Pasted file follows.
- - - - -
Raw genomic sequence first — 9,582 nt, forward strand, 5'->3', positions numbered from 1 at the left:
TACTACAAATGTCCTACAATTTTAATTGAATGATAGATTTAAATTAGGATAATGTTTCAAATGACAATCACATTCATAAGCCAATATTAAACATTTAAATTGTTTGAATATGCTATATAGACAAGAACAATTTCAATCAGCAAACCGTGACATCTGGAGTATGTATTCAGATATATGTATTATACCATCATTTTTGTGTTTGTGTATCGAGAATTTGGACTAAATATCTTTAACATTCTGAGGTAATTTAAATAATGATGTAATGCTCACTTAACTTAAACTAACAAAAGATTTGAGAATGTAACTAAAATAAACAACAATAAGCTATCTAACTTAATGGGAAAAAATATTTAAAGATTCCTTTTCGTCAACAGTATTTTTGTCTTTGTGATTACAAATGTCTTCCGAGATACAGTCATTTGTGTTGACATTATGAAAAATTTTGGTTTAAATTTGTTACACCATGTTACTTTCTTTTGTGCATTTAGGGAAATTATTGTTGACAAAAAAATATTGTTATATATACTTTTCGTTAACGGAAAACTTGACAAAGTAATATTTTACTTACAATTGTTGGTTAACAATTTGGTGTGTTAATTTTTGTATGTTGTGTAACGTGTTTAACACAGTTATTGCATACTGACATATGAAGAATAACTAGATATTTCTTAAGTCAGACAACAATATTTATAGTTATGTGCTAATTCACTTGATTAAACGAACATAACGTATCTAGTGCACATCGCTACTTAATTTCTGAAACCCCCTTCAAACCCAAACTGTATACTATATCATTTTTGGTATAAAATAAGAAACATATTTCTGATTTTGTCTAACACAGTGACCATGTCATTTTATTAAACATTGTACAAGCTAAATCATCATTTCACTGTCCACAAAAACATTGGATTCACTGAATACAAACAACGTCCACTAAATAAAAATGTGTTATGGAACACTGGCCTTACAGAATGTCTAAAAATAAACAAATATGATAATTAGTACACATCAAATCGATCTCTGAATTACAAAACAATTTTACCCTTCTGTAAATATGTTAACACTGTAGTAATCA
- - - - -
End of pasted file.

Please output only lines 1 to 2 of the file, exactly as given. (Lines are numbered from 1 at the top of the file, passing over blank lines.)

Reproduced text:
Raw genomic sequence first — 9,582 nt, forward strand, 5'->3', positions numbered from 1 at the left:
TACTACAAATGTCCTACAATTTTAATTGAATGATAGATTTAAATTAGGATAATGTTTCAAATGACAATCACATTCATAAGCCAATATTAAACATTTAAATTGTTTGAATATGCTATATAGACAAGAACAATTTCAATCAGCAAACCGTGACATCTGGAGTATGTATTCAGATATATGTATTATACCATCATTTTTGTGTTTGTGTATCGAGAATTTGGACTAAATATCTTTAACATTCTGAGGTAATTTAAATAATGATGTAATGCTCACTTAACTTAAACTAACAAAAGATTTGAGAATGTAACTAAAATAAACAACAATAAGCTATCTAACTTAATGGGAAAAAATATTTAAAGATTCCTTTTCGTCAACAGTATTTTTGTCTTTGTGATTACAAATGTCTTCCGAGATACAGTCATTTGTGTTGACATTATGAAAAATTTTGGTTTAAATTTGTTACACCATGTTACTTTCTTTTGTGCATTTAGGGAAATTATTGTTGACAAAAAAATATTGTTATATATACTTTTCGTTAACGGAAAACTTGACAAAGTAATATTTTACTTACAATTGTTGGTTAACAATTTGGTGTGTTAATTTTTGTATGTTGTGTAACGTGTTTAACACAGTTATTGCATACTGACATATGAAGAATAACTAGATATTTCTTAAGTCAGACAACAATATTTATAGTTATGTGCTAATTCACTTGATTAAACGAACATAACGTATCTAGTGCACATCGCTACTTAATTTCTGAAACCCCCTTCAAACCCAAACTGTATACTATATCATTTTTGGTATAAAATAAGAAACATATTTCTGATTTTGTCTAACACAGTGACCATGTCATTTTATTAAACATTGTACAAGCTAAATCATCATTTCACTGTCCACAAAAACATTGGATTCACTGAATACAAACAACGTCCACTAAATAAAAATGTGTTATGGAACACTGGCCTTACAGAATGTCTAAAAATAAACAAATATGATAATTAGTACACATCAAATCGATCTCTGAATTACAAAACAATTTTACCCTTCTGTAAATATGTTAACACTGTAGTAATCA